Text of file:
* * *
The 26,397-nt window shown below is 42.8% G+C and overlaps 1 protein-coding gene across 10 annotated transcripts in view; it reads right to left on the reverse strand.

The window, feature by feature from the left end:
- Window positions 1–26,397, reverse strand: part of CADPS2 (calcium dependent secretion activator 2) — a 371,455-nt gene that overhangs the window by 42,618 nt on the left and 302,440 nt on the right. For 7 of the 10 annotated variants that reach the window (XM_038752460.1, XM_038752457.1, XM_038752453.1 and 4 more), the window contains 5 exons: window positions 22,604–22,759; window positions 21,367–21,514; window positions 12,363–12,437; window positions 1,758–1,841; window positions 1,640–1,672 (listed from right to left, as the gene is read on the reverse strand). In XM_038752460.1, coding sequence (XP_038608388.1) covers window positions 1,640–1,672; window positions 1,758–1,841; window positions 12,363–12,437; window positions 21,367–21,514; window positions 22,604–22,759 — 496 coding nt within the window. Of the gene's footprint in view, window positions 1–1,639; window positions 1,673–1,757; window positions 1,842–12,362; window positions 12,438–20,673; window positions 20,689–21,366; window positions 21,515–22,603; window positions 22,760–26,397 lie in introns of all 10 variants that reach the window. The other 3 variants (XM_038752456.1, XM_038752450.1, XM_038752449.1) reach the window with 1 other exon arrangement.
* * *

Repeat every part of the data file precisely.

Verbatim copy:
The 26,397-nt window shown below is 42.8% G+C and overlaps 1 protein-coding gene across 10 annotated transcripts in view; it reads right to left on the reverse strand.

The window, feature by feature from the left end:
- Window positions 1–26,397, reverse strand: part of CADPS2 (calcium dependent secretion activator 2) — a 371,455-nt gene that overhangs the window by 42,618 nt on the left and 302,440 nt on the right. For 7 of the 10 annotated variants that reach the window (XM_038752460.1, XM_038752457.1, XM_038752453.1 and 4 more), the window contains 5 exons: window positions 22,604–22,759; window positions 21,367–21,514; window positions 12,363–12,437; window positions 1,758–1,841; window positions 1,640–1,672 (listed from right to left, as the gene is read on the reverse strand). In XM_038752460.1, coding sequence (XP_038608388.1) covers window positions 1,640–1,672; window positions 1,758–1,841; window positions 12,363–12,437; window positions 21,367–21,514; window positions 22,604–22,759 — 496 coding nt within the window. Of the gene's footprint in view, window positions 1–1,639; window positions 1,673–1,757; window positions 1,842–12,362; window positions 12,438–20,673; window positions 20,689–21,366; window positions 21,515–22,603; window positions 22,760–26,397 lie in introns of all 10 variants that reach the window. The other 3 variants (XM_038752456.1, XM_038752450.1, XM_038752449.1) reach the window with 1 other exon arrangement.